Her feet ached because he had been shopping all day.
3. The Past Perfect is the past equivalent of the Present Perfect.
Compare these two sentences.
There was no cake left; he had eaten it all.
(The action had eaten happened in the past and the result There was no cake left was visible in the past, too.)
There is no cake left; he has eaten it all.
(The action has eaten happened in the past and the result There is no cake left is still visible in the present.)
The Past Perfect Continuous is the past equivalent of the Present Perfect Continuous.
Compare these two sentences:
a) Simon was frightened. He had been watching a horror film for half an hour.
(The action “had been watching” lasted for some time in the past and the result “was frightened” was visible in the past.)
b) Simon is frightened. He has been watching a horror film for half an hour.
(The action “has been watching” started in the past and the result “was frightened” is still visible in the present.)
Both the Past Perfect and the Past Perfect Continuous are used with the following time expressions: for, since, how long, before, after, ever/never, by the time.
I had been trying to find him for years but I failed.
They had known each other for a long time.
It’s 11 a.m. Paul had been talking on the phone since 9 a.m.
How long had you been waiting there?
Pam had been doing the same job for ten years before she decided to do something different.
Matt phoned after I had finished my homework.
They had never seen such a beautiful sunset in their lives.
By 12 o’clock they had drunk four cups of tea each.
Allan: Now it’s time to practice the rule. Complete with the Past Perfect or the Past Perfect Continuous.
Last was both the happiest and the worst day in my parents’ life.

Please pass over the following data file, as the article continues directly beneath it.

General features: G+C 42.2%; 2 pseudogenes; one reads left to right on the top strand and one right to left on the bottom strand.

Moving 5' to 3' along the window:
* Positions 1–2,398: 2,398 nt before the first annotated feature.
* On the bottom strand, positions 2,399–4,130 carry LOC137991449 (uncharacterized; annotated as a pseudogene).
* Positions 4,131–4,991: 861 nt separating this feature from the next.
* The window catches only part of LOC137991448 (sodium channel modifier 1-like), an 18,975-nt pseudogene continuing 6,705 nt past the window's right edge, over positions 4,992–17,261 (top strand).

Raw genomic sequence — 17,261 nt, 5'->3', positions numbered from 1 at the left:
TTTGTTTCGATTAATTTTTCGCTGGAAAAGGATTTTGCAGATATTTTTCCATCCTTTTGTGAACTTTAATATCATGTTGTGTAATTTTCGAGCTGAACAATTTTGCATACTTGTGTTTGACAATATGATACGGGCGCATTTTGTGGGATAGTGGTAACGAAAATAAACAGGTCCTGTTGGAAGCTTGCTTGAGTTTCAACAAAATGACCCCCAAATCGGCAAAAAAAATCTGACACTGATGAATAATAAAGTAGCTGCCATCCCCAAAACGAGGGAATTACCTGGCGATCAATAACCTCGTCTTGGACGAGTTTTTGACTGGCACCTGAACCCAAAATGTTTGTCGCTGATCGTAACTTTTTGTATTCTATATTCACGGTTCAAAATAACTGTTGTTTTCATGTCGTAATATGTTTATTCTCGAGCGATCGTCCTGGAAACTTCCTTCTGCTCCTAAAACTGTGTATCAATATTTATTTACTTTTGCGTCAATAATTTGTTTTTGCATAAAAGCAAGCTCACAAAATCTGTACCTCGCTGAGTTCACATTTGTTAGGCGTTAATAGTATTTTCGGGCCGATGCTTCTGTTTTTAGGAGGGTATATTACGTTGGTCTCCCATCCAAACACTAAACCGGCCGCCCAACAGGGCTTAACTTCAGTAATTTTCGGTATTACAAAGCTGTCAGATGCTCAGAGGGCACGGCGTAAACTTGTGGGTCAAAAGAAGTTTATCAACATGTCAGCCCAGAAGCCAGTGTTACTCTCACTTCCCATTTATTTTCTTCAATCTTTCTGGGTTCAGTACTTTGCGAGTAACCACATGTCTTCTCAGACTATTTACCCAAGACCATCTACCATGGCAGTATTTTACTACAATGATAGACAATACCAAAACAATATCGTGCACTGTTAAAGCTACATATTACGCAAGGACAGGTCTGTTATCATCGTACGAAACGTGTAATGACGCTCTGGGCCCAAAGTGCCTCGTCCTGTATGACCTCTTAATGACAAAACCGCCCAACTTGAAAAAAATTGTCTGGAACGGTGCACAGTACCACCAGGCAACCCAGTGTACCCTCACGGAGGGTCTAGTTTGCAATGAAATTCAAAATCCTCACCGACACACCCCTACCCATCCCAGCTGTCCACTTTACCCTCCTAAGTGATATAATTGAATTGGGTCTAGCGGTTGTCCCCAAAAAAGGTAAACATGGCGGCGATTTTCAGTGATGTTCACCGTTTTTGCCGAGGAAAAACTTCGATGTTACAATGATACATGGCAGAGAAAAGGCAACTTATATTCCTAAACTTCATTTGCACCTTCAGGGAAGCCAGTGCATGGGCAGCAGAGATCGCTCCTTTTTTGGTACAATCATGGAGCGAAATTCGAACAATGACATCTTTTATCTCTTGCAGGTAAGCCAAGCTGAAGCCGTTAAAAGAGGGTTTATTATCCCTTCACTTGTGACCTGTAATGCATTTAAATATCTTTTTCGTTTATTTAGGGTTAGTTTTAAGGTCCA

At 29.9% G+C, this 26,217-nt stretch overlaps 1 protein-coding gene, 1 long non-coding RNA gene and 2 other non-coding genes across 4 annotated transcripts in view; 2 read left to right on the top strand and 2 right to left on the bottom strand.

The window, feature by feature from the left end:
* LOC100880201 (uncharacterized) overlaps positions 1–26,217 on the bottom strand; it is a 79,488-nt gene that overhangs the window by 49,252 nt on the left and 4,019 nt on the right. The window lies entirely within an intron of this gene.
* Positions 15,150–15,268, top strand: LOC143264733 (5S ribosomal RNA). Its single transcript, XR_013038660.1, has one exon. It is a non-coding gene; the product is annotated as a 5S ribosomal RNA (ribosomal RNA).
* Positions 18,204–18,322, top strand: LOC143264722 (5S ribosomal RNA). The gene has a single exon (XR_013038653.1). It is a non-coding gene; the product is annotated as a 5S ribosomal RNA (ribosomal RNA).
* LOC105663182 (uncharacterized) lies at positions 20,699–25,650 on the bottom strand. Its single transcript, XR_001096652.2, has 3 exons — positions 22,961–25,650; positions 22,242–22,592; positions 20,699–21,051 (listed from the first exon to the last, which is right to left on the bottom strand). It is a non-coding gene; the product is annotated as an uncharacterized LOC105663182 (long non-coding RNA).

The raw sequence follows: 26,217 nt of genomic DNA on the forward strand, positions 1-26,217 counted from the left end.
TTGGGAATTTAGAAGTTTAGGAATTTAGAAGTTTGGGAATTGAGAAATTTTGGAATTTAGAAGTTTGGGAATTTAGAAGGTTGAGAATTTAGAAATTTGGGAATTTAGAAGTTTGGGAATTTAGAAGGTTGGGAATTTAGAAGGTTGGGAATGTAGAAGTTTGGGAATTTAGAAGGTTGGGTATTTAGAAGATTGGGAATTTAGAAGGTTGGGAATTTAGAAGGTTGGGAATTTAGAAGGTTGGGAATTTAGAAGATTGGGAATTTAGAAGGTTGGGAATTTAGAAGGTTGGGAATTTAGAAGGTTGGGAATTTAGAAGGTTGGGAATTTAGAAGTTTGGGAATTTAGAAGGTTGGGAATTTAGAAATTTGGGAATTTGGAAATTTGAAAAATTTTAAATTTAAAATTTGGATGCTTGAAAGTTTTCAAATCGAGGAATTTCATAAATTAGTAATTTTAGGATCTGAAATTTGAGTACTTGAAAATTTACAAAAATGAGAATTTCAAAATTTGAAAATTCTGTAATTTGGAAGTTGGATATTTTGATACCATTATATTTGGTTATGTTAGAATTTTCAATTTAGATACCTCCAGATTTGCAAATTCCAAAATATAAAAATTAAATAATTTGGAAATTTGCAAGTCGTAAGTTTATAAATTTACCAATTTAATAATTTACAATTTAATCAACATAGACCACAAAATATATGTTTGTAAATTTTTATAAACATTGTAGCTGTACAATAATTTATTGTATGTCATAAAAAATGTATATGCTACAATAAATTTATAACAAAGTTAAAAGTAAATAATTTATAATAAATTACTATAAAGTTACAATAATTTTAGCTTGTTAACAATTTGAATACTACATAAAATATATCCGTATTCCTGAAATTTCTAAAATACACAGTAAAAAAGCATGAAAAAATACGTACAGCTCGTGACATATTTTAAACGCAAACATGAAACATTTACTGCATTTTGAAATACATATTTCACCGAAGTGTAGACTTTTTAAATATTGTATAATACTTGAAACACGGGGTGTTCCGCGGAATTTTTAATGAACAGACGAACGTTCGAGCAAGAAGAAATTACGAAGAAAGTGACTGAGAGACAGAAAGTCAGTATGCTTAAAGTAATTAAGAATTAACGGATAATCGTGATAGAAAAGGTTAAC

It was the happiest because my dad had won the lottery, and the worst because we couldn’t find the lottery ticket!
After my parents had looked everywhere for it, they began to panic. Then my dad remembered something: on the day he had bought the lottery ticket, he had been wearing his old black jacket. The ticket was in the pocket! When dad told this my mum, her face went white. The previous day, she had given the jacket to a charity for homeless people!
My dad didn’t waste any time. After he had explained the situation to all our friends and relatives, they agreed to help. They had been searching everywhere for a week. Nobody had seen the jacket.
By then, my dad had lost 5 kilos. He walked the streets with red yes, talking to himself. He looked terrible.
That Sunday, seven days after he had won the lottery, he was out in the street again. He was cold and tired so he sat on the grass to rest for a while.
Allan: What happened next? Think of the ending of the story.
Harry: That’s all for today. I hope now you have a good understanding of the use and formation of the Past Perfect and the Past Perfect Continuous tenses.
Oh, yes… I almost forgot… Allan asked me to show this note to you. Look:
A homeless old man came and sat next to him. “Hey mate,” he said. “It’s cold. Put that on. It will keep you warm.” In his hands, he had an old black jacket. My dad could just see the corner of a lottery ticket in the inside pocket.